Absorption correction Gaussian (CrysAlis PRO; Rigaku, 2017[Rigaku (2017). CrysAlis PRO. Rigaku Inc., Tokyo, Japan.]) Multi-scan (CrysAlis PRO; Rigaku, 2017[Rigaku (2017). CrysAlis PRO. Rigaku Inc., Tokyo, Japan.]) Multi-scan (CrysAlis PRO; Rigaku, 2017[Rigaku (2017). CrysAlis PRO. Rigaku Inc., Tokyo, Japan.])
Tmin, Tmax 0.624, 1.000 0.538, 1.000 0.861, 1.000
No. of measured, independent and observed [I > 2σ(I)] reflections 13456, 1865, 1765 3343, 3343, 3031 10770, 2157, 2100
Rint 0.035 ? 0.067
(sin θ/λ)max−1) 0.649 0.649 0.649
 
Refinement
R[F2 > 2σ(F2)], wR(F2), S 0.031, 0.093, 1.13 0.036, 0.100, 1.14 0.058, 0.149, 1.15
No. of reflections 1865 3343 2157
No. of parameters 127 128 155
No. of restraints 0 0 1
H-atom treatment H atoms treated by a mixture of independent and constrained refinement H atoms treated by a mixture of independent and constrained refinement H atoms treated by a mixture of independent and constrained refinement
Δρmax, Δρmin (e Å−3) 0.45, −0.27 1.01, −0.70 0.48, −0.37
Computer programs: CrysAlis PRO (Rigaku, 2017[Rigaku (2017). CrysAlis PRO. Rigaku Inc., Tokyo, Japan.]), SHELXS97 (Sheldrick, 2008[Sheldrick, G. M. (2008). Acta Cryst. A64, 112-122.]), SHELXL2014/7 (Sheldrick, 2015[Sheldrick, G. M. (2015). Acta Cryst. C71, 3-8.]), ORTEP-3 for Windows (Farrugia, 2012[Farrugia, L. J. (2012). J. Appl. Cryst. 45, 849-854.]) and publCIF (Westrip, 2010[Westrip, S. P. (2010). J. Appl. Cryst. 43, 920-925.]).

Supporting information


Computing details top

For all structures, data collection: CrysAlis PRO (Rigaku, 2017); cell refinement: CrysAlis PRO (Rigaku, 2017); data reduction: CrysAlis PRO (Rigaku, 2017); program(s) used to solve structure: SHELXS97 (Sheldrick, 2008); program(s) used to refine structure: SHELXL2014/7 (Sheldrick, 2015); molecular graphics: ORTEP-3 for Windows (Farrugia, 2012); software used to prepare material for publication: publCIF (Westrip, 2010).

2-Amino-5-carboxyanilinium chloride (I) top
Crystal data top
C7H9N2O2+·ClF(000) = 784
Mr = 188.61Dx = 1.531 Mg m3
Monoclinic, C2/cMo Kα radiation, λ = 0.71073 Å
a = 28.0521 (6) ÅCell parameters from 8736 reflections
b = 8.0469 (2) Åθ = 2.9–30.1°
c = 7.2511 (2) ŵ = 0.43 mm1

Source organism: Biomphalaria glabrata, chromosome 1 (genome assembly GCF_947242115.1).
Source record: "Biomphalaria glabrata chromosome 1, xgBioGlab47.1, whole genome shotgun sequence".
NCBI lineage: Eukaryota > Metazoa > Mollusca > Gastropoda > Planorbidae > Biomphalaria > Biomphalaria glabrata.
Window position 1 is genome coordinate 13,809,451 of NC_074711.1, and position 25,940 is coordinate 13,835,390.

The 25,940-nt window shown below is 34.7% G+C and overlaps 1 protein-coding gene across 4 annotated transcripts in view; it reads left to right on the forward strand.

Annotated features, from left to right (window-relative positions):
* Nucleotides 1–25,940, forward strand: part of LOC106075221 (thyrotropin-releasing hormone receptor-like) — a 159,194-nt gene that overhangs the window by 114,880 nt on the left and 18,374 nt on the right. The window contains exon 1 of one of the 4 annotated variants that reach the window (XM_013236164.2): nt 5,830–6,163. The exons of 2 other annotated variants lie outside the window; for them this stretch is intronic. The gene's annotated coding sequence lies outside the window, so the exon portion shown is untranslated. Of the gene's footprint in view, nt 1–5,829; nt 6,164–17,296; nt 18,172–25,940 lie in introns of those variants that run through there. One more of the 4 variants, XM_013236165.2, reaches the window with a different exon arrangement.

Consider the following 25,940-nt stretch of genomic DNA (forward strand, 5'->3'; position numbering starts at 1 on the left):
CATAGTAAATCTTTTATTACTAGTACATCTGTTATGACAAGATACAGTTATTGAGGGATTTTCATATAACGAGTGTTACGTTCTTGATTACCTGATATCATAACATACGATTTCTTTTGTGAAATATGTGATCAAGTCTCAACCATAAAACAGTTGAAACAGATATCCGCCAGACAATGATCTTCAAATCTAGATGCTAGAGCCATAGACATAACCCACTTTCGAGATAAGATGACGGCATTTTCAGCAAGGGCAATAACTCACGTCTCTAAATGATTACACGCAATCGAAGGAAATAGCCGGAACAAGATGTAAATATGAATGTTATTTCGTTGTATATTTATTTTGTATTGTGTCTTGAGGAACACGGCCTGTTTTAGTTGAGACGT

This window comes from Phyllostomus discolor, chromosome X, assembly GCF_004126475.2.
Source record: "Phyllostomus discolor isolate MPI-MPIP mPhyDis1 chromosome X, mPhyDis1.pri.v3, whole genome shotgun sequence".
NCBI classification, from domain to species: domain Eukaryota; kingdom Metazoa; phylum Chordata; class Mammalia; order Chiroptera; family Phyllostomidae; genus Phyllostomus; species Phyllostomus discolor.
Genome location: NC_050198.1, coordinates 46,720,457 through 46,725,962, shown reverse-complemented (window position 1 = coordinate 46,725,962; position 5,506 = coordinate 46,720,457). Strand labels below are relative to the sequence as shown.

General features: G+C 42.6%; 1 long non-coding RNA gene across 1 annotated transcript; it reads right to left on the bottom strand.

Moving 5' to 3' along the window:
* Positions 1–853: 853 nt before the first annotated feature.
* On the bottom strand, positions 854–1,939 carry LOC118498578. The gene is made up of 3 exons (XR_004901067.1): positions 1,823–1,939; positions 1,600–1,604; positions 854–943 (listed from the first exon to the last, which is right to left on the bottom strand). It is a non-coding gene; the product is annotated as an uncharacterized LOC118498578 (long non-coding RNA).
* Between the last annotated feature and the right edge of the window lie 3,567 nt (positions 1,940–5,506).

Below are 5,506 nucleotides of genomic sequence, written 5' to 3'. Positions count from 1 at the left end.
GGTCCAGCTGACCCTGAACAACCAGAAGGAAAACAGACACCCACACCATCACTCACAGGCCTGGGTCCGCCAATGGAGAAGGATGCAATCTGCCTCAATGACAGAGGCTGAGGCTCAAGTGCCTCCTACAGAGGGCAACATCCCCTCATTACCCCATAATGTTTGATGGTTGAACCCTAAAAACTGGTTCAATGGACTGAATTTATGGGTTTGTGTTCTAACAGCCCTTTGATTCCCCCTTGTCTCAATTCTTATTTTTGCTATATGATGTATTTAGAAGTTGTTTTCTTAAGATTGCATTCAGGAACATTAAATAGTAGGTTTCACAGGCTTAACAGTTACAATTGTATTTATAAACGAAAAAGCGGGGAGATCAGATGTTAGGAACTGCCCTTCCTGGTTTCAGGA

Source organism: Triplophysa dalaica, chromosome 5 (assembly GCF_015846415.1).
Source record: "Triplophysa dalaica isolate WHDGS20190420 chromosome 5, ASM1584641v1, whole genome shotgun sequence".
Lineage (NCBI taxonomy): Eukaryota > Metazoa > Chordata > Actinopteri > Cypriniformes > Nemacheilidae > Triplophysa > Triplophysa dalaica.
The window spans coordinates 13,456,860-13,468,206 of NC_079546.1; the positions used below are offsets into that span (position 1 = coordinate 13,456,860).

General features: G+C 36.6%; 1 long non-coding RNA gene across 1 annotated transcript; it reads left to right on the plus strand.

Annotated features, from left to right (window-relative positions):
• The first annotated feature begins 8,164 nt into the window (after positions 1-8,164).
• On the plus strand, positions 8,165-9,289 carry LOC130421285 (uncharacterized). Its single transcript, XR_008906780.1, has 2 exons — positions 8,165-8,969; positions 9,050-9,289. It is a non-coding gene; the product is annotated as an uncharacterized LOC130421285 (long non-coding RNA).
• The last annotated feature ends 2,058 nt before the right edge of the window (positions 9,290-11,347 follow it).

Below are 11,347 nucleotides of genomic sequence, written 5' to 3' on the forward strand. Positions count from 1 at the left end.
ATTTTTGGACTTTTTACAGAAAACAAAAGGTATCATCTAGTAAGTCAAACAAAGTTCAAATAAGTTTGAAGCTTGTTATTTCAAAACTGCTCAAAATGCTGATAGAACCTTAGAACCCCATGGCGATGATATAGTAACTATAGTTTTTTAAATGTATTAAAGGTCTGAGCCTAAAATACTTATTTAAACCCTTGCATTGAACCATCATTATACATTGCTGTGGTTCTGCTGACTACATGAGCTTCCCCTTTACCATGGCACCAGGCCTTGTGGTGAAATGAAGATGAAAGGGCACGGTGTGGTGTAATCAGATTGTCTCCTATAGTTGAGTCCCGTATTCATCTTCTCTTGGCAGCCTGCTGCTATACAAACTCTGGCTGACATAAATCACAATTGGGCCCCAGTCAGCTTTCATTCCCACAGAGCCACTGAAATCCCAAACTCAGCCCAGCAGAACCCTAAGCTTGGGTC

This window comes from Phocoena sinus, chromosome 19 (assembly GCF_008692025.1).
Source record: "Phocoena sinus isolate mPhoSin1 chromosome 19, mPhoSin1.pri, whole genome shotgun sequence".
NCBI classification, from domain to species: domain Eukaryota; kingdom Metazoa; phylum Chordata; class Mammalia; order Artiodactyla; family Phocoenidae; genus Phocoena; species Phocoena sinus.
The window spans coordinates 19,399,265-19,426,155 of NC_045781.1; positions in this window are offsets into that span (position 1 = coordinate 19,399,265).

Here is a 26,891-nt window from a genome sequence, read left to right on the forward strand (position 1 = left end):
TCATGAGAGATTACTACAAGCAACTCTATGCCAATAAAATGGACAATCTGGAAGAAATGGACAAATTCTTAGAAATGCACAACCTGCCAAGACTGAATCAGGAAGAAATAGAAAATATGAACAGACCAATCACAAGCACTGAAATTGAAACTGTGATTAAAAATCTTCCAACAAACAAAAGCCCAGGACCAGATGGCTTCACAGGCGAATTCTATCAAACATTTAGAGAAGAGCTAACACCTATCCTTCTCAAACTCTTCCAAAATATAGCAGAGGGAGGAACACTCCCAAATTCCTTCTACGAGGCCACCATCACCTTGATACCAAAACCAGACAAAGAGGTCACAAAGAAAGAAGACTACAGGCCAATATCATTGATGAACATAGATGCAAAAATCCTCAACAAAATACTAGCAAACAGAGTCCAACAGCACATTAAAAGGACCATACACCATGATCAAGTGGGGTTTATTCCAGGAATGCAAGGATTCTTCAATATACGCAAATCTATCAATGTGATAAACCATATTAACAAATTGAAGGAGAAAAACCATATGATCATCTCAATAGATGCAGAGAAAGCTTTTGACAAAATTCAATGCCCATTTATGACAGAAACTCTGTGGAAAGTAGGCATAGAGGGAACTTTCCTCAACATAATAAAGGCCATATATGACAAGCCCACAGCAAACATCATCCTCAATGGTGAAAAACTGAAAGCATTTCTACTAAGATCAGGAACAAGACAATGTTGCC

β = 91.309 (2)°T = 100 K
V = 1636.38 (7) Å3Plate, brown
Z = 80.41 × 0.26 × 0.04 mm
Data collection top
Rigaku Mercury CCD
diffractometer
1765 reflections with I > 2σ(I)
ω scansRint = 0.035
Absorption correction: gaussian
(CrysAlisPRO; Rigaku, 2017)
θmax = 27.5°, θmin = 2.6°
Tmin = 0.624, Tmax = 1.000h = 3636
13456 measured reflectionsk = 1010
1865 independent reflectionsl = 99
Refinement top
Refinement on F2Primary atom site location: structure-invariant direct methods
Least-squares matrix: fullHydrogen site location: mixed
R[F2 > 2σ(F2)] = 0.031H atoms treated by a mixture of independent and constrained refinement
wR(F2) = 0.093 w = 1/[σ2(Fo2) + (0.0434P)2 + 2.8134P]
where P = (Fo2 + 2Fc2)/3
S = 1.13(Δ/σ)max = 0.002
1865 reflectionsΔρmax = 0.45 e Å3
127 parametersΔρmin = 0.27 e Å3
0 restraints
Special details top

Geometry. All esds (except the esd in the dihedral angle between two l.s. planes) are estimated using the full covariance matrix. The cell esds are taken into account individually in the estimation of esds in distances, angles and torsion angles; correlations between esds in cell parameters are only used when they are defined by crystal symmetry. An approximate (isotropic) treatment of cell esds is used for estimating esds involving l.s. planes.

Fractional atomic coordinates and isotropic or equivalent isotropic displacement parameters (Å2) top
xyzUiso*/Ueq
C10.42198 (5)0.7087 (2)0.6424 (2)0.0132 (3)
C20.37721 (5)0.7561 (2)0.7037 (2)0.0124 (3)
H20.36960.87040.71730.015*
C30.34405 (5)0.6353 (2)0.7443 (2)0.0115 (3)
C40.35376 (5)0.46541 (19)0.7258 (2)0.0118 (3)
C50.39962 (5)0.4200 (2)0.6688 (2)0.0132 (3)
H50.40770.30580.65860.016*
C60.43292 (6)0.5395 (2)0.6276 (2)0.0139 (3)
H60.46360.50670.58870.017*
C70.45674 (6)0.8354 (2)0.5858 (2)0.0150 (3)
N10.29675 (5)0.68573 (18)0.8047 (2)0.0126 (3)
H1N0.2945 (7)0.797 (3)0.818 (3)0.015*
H2N0.2748 (7)0.653 (3)0.717 (3)0.015*
H3N0.2895 (7)0.641 (3)0.914 (3)0.015*
N20.31909 (5)0.34702 (18)0.7525 (2)0.0158 (3)
H4N0.3282 (7)0.246 (3)0.768 (3)0.019*
H5N0.2970 (8)0.371 (3)0.817 (3)0.019*
O10.44480 (5)0.98914 (17)0.6117 (2)0.0226 (3)
H1O0.4634 (9)1.042 (3)0.570 (3)0.027*
O20.49517 (4)0.79238 (15)0.51547 (18)0.0203 (3)
Cl10.22232 (2)0.53660 (4)0.51641 (5)0.01266 (14)
Atomic displacement parameters (Å2) top
U11U22U33U12U13U23
C10.0110 (7)0.0134 (8)0.0153 (7)0.0017 (6)0.0015 (5)0.0010 (6)
C20.0130 (7)0.0109 (7)0.0132 (7)0.0002 (6)0.0004 (5)0.0004 (6)